Lots of Navitas students are studying away from their home country and, for many, making a second cultural leap from a highly supportive college to a busier university environment.
The subtle, difficult experience of moving to a new culture is often referred to as “culture shock”. Its effects may be both psychological (for example loneliness, homesickness, or frustration with self or hosts) and physical (like headaches, stomach aches, or seeking to suppress bad feelings with too much eating, drinking and sleeping).
The W-Curve by Hoffenburger, Mosier and Stokes (1999) is a widely used visual aid to show how cultural adjustment can or cannot take place over a period of time and impact a person’s level of comfort, satisfaction and effectiveness. Beginning with a honeymoon period that delights in the exciting new surrounds, moving through culture shock to an initial adjustment, and for some who stay long enough they may experience mental isolation and, finally, acceptance and integration.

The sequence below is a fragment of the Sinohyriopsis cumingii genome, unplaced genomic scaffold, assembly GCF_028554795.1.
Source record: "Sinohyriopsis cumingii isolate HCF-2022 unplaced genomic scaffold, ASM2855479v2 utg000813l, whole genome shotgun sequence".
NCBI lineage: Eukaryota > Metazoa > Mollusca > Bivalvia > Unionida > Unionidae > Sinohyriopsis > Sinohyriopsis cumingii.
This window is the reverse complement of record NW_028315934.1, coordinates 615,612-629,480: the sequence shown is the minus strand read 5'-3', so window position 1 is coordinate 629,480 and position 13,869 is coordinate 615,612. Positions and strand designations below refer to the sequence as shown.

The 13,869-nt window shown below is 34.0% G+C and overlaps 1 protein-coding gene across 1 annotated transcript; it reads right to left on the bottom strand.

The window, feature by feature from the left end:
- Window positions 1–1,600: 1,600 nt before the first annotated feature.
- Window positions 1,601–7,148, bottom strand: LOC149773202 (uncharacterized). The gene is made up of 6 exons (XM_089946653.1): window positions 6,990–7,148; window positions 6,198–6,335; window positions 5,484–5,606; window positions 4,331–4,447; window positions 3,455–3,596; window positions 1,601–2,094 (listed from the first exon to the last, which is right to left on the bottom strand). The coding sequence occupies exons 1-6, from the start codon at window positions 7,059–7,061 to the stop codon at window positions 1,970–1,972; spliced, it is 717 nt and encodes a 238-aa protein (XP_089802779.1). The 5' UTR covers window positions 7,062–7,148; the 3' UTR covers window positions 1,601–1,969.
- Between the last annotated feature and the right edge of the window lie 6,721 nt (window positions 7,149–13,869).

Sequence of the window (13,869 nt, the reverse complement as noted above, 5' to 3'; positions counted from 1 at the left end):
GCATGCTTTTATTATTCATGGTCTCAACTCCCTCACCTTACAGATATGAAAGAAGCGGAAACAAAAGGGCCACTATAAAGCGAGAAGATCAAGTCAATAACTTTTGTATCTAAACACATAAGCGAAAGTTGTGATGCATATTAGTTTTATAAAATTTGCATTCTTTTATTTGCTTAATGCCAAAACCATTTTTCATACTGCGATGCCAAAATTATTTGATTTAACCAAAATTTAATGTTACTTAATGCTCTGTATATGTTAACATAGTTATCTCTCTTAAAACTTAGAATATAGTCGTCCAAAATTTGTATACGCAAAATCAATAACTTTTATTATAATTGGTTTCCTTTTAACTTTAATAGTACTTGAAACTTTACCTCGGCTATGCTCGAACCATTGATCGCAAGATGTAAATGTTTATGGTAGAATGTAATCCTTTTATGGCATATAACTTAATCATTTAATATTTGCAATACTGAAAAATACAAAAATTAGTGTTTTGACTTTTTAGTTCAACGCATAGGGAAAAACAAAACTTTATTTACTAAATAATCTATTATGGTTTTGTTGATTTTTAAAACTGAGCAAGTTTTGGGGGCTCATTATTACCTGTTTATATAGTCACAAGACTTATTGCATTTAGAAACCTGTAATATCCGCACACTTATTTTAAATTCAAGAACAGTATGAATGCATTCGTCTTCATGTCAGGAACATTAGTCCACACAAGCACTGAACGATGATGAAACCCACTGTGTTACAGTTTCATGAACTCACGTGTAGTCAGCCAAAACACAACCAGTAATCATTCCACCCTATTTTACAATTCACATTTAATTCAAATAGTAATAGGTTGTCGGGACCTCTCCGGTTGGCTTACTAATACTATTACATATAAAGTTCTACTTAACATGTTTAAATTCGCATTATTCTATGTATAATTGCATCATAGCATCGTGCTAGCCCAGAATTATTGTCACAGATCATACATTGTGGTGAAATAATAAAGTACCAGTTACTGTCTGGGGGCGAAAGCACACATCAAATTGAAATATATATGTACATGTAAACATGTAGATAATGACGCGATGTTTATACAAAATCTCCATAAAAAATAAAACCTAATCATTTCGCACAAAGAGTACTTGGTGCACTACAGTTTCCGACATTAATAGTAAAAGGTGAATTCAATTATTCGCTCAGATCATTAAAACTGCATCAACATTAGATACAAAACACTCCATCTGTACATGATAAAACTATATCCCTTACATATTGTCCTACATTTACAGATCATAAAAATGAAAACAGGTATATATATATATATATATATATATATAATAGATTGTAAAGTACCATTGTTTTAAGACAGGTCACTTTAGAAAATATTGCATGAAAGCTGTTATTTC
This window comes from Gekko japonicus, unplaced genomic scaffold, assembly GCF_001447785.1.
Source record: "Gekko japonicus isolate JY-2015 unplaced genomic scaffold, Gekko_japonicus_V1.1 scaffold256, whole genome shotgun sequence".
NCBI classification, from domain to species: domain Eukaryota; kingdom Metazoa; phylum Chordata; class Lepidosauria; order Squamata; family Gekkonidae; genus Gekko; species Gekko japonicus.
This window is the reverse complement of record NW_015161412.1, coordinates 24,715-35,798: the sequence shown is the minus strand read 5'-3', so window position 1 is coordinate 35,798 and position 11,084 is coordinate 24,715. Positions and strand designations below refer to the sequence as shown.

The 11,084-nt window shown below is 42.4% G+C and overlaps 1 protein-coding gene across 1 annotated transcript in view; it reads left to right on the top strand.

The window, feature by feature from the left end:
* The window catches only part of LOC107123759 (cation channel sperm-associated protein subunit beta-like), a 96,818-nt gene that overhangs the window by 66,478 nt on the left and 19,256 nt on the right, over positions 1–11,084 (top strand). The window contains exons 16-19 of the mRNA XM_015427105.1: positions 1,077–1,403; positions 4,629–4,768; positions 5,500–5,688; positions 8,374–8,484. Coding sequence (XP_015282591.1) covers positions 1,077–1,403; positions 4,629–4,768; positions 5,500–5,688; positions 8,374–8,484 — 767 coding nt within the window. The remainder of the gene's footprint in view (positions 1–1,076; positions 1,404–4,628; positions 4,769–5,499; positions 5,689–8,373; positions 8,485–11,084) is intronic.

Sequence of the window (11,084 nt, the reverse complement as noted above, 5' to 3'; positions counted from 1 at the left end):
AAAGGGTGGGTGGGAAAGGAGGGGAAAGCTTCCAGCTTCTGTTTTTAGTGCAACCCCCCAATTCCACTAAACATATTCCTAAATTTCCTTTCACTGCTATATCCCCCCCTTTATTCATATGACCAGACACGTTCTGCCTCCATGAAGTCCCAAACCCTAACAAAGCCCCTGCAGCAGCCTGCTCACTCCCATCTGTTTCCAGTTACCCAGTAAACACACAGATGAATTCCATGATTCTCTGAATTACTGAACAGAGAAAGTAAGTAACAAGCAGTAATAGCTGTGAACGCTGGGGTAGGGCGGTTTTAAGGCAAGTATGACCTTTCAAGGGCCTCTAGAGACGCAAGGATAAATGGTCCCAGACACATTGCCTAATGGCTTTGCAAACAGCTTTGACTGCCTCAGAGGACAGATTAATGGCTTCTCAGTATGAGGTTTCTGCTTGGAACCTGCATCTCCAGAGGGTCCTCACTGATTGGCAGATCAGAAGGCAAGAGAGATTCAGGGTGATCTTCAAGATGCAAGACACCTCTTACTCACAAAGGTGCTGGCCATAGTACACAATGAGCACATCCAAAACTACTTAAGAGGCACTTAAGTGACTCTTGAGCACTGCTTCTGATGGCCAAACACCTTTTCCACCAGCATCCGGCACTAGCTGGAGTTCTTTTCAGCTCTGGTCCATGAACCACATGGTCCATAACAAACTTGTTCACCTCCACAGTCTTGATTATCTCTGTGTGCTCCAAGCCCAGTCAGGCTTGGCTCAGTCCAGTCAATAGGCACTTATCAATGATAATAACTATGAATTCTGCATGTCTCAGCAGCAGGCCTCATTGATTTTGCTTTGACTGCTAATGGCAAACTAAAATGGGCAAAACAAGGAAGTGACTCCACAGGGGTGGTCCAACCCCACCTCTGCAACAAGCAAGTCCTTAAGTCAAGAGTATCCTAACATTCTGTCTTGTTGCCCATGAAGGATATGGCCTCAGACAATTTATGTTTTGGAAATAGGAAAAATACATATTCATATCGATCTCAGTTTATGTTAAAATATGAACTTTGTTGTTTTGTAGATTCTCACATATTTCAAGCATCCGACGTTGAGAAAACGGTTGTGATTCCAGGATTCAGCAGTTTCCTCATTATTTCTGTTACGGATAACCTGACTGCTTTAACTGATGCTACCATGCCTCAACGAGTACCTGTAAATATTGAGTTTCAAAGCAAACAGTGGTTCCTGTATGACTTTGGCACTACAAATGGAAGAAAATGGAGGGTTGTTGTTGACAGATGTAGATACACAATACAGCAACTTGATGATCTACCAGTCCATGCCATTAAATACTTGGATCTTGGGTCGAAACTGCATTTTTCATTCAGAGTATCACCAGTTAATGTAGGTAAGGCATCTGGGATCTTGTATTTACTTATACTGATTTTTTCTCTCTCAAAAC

Do students relate to this theory of culture shock and the W-curve?
Might students who go through pathway colleges experience a double culture shock – a second culture shock – coming from when they move from their college to the bigger university?
A first effort to capture and discuss these theories with our own students and alumni is captured below. Many thanks to EIC student Sophie Obuseli who shared her experiences, including:
- expectations of Scotland before she arrived at EIC;
- moving from Nigeria to Canada and then to Scotland for studies;
- support that helped mitigate culture shock, primarily events that involved meeting new people;
- the second culture shock of progressing from the college to the university and why some students might keep coming back to the college for help.
Watch below for a quick revision of:
- what makes up culture;
- culture shock and the double shock;
- some potential barriers and solutions for education providers to keep in mind.